Off the beaten trek
(Travel piece in the wknd. magazine of Khaleej Times dated 20 Jaunary, 2023)
Among the many fall outs of two years of Covid confinement was a sudden rise in the number of people transiting airports and crisscrossing the world to get the ennui of the pandemic out of their system. It was christened ‘revenge tourism’. Travel plans overflowed with destinations of every kind and all the saved-up money went into getaways, many of them randomly fixed at short notice. The only intention was to blow fresh air into their covid-worn lungs.
People I know rattled off familiar names of places from the far east to the American coasts. They wanted to see places and knock off items from exotic bucket-lists. I too longed to break the monotony that had set in the pandemic years, but not in the manner that most people in the world did. I didn’t want to see the big cities and bring home urban memories. I wanted to do something that wouldn’t be just snazzy insta treats. I wanted the real results – a boost to my psyche, a shift in perspectives, a genuine new path to get out of the morass of death, doom and destruction that the world had sunk into.
I looked out for options to do an off-beat tour to some place the world hadn’t heard about much and I found a little destination no one I knew had ever visited. Pokhri, a town tucked in the folds of the Himalayas, at an altitude of 5900 feet above the sea level, in the Chamoli district of Uttarakand in India. It was as remote as I could realistically get from the noise of the world and be immersed in birdsongs and beautiful mountain views. It wasn’t a tourist spot, per se. It wasn’t a place that people located on Trip Advisor. It was a place that only those with a soul will seek and find.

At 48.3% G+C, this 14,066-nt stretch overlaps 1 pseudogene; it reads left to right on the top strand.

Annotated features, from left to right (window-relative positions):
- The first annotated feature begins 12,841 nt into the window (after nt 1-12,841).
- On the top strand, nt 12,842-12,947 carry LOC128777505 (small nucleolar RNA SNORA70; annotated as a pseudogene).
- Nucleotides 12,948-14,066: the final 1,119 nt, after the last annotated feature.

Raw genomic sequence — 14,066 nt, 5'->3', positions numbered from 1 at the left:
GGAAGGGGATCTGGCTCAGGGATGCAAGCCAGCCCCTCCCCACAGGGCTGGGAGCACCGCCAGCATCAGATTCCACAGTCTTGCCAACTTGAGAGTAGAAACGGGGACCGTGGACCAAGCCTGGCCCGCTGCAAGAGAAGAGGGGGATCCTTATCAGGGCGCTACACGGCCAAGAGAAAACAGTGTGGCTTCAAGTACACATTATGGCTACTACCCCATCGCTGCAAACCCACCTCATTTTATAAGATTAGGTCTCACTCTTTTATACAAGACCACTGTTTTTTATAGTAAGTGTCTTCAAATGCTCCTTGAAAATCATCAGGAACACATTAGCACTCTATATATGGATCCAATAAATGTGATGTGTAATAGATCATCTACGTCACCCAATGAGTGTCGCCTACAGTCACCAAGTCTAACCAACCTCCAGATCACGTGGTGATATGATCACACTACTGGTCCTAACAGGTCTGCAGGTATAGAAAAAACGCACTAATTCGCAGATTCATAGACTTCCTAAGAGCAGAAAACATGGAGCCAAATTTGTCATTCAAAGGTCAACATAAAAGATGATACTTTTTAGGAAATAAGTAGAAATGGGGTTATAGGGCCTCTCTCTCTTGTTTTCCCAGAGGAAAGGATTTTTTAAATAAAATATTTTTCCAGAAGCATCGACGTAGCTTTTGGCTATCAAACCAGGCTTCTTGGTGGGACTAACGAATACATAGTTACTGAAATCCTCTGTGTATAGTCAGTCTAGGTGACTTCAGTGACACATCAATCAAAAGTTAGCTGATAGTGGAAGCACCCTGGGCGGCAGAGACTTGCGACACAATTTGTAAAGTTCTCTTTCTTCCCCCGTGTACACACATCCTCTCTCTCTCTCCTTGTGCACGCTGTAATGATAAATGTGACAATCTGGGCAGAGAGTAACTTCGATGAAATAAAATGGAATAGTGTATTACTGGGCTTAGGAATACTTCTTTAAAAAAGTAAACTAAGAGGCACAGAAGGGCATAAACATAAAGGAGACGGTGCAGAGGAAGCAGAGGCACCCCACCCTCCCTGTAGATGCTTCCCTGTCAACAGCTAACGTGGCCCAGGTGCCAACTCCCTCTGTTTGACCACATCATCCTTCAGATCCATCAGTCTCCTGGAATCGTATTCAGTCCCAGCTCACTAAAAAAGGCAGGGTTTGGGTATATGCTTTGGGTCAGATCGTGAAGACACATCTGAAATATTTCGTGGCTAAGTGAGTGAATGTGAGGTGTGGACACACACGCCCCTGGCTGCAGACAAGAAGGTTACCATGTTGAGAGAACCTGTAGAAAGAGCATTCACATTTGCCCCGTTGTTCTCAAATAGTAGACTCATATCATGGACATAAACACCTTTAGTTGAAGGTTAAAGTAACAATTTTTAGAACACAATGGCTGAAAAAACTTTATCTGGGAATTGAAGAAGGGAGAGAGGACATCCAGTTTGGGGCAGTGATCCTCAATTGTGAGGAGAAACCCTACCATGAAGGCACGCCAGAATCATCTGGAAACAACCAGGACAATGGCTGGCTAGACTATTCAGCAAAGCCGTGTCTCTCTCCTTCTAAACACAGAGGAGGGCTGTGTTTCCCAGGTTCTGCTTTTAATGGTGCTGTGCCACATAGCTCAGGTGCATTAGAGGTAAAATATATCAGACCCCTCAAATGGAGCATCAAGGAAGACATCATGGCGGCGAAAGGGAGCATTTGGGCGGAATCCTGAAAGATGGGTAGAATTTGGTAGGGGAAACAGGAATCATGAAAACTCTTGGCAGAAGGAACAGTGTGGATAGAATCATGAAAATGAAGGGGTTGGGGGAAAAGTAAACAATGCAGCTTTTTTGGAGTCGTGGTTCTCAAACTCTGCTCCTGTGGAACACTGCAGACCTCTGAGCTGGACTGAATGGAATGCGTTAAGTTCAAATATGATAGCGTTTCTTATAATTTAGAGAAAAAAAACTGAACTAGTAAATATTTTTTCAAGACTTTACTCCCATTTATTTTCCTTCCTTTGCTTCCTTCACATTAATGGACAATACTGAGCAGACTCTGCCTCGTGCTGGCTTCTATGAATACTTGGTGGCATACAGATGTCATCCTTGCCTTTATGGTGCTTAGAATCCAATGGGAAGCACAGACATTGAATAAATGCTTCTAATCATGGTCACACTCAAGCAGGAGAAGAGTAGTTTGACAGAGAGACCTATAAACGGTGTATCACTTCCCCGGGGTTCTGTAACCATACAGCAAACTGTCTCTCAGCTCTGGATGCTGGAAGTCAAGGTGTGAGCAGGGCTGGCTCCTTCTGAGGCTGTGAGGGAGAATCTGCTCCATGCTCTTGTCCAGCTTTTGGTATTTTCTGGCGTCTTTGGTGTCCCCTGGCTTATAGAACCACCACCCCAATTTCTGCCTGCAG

Spurred by an instinct to escape to a hideaway that will not have many of the tourist trappings, I booked a homestay cottage, Birdsong and Beyond, in the Guniyala village of Pokhri. As per villageinfo.in, Guniyala has an estimated population of only 83 people with 15 households. Such anonymity and isolation may not be everyone’s cup of tea, but it seemed perfectly tailor-made for me, although it was my first outing of the kind, and I had no clue what to expect from such seclusion from the mainstream.
The place is 210 kms from its nearest airport in Dehradun. Although there are helicopter services that can take us faster to Gauchar, a helipad that is 45 minutes away from Guniyala by road, I arranged a cab from Dehra. My journey would last an estimated six hours, winding through the hills, passing by rivers, crossing many a significant point of interest. An hour into my ride from Jolly Grant airport, I was greeted by the grace of the Ganges in Rishikesh. A pitstop here would have given my impending tour an added impetus, but the thought having 210 kms to cover by road made me shelve the idea.
The next point that I wanted to register in my tourist diary was Devrayag, where the clear, light green Bhagirathi, coming from Gangotri and the muddy brown Alaknanda coming from glaciers beyond Badrinath, merged like two souls in love to give birth to what flowed further down as Ganges. The Sangam of the two rivers symbolized a holy communion. It was solemn moment that I absorbed both into my consciousness and camera for posterity. Pictures may be useful reminders of experiences, but it is what the eyes absorb in the moment that remain etched in the soul.